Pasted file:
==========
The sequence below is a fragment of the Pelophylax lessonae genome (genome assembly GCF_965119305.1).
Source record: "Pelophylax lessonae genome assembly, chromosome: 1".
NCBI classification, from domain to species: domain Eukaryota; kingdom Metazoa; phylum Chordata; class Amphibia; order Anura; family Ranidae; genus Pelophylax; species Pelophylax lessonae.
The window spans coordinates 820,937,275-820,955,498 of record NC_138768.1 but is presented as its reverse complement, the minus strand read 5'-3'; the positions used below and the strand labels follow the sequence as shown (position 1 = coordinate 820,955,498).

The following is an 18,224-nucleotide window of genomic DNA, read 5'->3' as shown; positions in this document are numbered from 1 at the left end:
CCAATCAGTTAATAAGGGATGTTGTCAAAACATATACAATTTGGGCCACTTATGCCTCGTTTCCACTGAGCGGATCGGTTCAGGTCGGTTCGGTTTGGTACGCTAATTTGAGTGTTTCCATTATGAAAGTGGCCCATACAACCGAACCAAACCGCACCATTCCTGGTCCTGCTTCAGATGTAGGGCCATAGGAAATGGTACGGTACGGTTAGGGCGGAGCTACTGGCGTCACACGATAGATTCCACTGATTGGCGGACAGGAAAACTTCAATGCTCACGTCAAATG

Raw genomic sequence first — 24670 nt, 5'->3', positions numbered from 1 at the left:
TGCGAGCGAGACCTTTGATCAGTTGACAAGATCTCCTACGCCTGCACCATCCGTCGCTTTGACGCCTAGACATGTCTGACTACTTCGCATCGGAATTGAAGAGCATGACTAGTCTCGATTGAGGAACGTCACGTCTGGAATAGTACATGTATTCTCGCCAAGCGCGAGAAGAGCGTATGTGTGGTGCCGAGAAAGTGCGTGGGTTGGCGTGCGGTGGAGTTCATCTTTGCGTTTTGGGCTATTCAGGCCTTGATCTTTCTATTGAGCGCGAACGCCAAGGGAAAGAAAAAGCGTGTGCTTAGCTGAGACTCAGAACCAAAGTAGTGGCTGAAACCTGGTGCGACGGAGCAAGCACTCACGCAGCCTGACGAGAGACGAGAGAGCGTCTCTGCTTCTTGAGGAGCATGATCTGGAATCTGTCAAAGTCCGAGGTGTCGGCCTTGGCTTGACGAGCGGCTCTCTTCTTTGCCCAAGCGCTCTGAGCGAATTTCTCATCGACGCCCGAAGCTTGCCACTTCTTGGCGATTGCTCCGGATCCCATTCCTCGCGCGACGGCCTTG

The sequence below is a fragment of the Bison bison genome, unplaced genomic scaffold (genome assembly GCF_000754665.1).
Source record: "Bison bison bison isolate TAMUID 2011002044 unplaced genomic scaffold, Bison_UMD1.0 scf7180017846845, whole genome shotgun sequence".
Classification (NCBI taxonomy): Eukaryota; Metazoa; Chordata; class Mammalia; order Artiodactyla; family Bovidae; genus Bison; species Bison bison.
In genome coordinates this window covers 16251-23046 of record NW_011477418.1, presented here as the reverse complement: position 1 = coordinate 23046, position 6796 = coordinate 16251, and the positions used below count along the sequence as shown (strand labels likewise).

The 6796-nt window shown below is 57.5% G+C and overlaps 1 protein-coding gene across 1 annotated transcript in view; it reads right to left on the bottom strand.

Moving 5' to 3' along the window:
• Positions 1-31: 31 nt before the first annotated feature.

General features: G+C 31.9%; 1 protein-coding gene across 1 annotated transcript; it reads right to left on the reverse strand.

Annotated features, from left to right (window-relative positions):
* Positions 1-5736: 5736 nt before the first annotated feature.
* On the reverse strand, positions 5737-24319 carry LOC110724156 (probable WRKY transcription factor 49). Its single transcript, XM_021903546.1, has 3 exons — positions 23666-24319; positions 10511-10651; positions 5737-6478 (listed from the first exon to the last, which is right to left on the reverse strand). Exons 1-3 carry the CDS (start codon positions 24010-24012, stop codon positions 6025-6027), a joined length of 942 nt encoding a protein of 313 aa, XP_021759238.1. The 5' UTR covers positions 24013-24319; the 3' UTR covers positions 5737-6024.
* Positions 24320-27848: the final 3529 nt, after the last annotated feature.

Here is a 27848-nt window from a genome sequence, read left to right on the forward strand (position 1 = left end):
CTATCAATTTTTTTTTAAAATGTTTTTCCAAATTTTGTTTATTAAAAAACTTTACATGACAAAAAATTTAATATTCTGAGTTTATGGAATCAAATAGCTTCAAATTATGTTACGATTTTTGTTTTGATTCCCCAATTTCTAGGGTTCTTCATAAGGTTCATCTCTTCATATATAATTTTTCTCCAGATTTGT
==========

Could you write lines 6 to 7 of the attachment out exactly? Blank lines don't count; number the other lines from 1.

CCAATCAGTTAATAAGGGATGTTGTCAAAACATATACAATTTGGGCCACTTATGCCTCGTTTCCACTGAGCGGATCGGTTCAGGTCGGTTCGGTTTGGTACGCTAATTTGAGTGTTTCCATTATGAAAGTGGCCCATACAACCGAACCAAACCGCACCATTCCTGGTCCTGCTTCAGATGTAGGGCCATAGGAAATGGTACGGTACGGTTAGGGCGGAGCTACTGGCGTCACACGATAGATTCCACTGATTGGCGGACAGGAAAACTTCAATGCTCACGTCAAATG

Raw genomic sequence first — 24670 nt, 5'->3', positions numbered from 1 at the left: